The coal lobby has thrown billions of dollars at convincing consumers that "clean coal" is the future of American energy. It's abundant, it's cheap, and thanks to carbon capture technology, burning coal isn't as bad for the planet as it used to be! That's the claim, and it's partly true. Unfortunately, there is really no such thing as "clean coal."
Coal is abundant and cheap, if you're only measuring that cost in the money coal companies have to spend to get it out of the ground. The problem is that we've mined most of the coal that's really easy to get, so now companies have to take extreme measures to get the coal that powers most of the homes in the U.S.
It started with strip mining. When coal mines began to become more scarce, coal companies turned to this new technique which uses heavy machinery to scrape away layers of the Earth to get at more tucked-away coal stores. All of that stripping polluted surrounding air and waterways.
Our thirst for energy now has us using even more extreme measures to acquire coal. Instead of stripping the land, the common practice is now mountaintop removal mining (MTR). MTR uses explosives to literally blow the tops off of mountains. It scars the landscape and is far more polluting than strip mining, which was already pretty bad.
In fact, according to advocacy group I Love Mountains:
In Appalachia, children are 42% more likely to have birth defects — if they live near a mountaintop removal coal mine. Individuals are 50% percent more likely to die from cancer.
Check out this video from Appalachian Voices about how MTR is affecting public health.
This has nothing to do with burning coal. No amount of carbon capture is going to change that MTR is a major public health and environmental threat.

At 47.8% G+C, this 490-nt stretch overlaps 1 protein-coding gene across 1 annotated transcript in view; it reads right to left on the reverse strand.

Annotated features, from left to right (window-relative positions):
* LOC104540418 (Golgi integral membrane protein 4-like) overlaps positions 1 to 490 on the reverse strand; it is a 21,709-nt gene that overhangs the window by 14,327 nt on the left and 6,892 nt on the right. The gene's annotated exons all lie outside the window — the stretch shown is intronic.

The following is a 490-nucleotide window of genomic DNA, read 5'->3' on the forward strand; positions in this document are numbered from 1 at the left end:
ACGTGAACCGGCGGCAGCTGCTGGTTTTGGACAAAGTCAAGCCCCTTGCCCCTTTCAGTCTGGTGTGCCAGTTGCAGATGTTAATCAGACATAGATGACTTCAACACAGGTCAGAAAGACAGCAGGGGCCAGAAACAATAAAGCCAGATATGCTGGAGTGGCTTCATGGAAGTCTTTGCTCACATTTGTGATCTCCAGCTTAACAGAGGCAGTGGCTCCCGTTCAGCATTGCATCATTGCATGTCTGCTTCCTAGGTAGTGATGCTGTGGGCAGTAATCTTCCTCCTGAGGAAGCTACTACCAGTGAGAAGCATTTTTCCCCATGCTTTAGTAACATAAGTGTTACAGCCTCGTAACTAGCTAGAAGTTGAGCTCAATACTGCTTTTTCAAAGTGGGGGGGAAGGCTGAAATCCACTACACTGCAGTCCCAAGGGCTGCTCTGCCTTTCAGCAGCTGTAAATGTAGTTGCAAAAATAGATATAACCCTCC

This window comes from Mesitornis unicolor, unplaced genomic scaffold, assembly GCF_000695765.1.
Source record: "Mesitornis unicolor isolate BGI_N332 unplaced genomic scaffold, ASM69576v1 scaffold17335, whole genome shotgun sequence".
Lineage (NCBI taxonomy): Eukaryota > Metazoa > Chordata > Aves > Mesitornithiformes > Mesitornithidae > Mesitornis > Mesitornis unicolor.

Mountaintop Removal Mining: Get Heard
If you are as sickened by that video and MTR in general as I am, I hope you'll take a moment to sign the I Love Mountains Petition asking President Obama to stand up for Appalachian children and ban this practice.
As individuals, we can work to rely less on coal-fired power by using less electricity. If you have electric heat, take steps to winterize your home. You can also do simple things like turn off the lights when you leave a room and unplug electronics you're not using to eliminate vampire power use in your home.
If you have the money, switching out electric appliances for alternatively-powered ones can also make a big difference. Consider a solar hot water heater, for example, instead of an electric one, or install solar panels. Even if they only replace some of the coal-fired electricity in your home with renewable power, you're still contributing that much less to our coal problem, right?
I'd love to hear from you guys! What are you doing to reduce your dependence on coal-fired power?
Image Credit: Creative Commons photo via I Love Mountains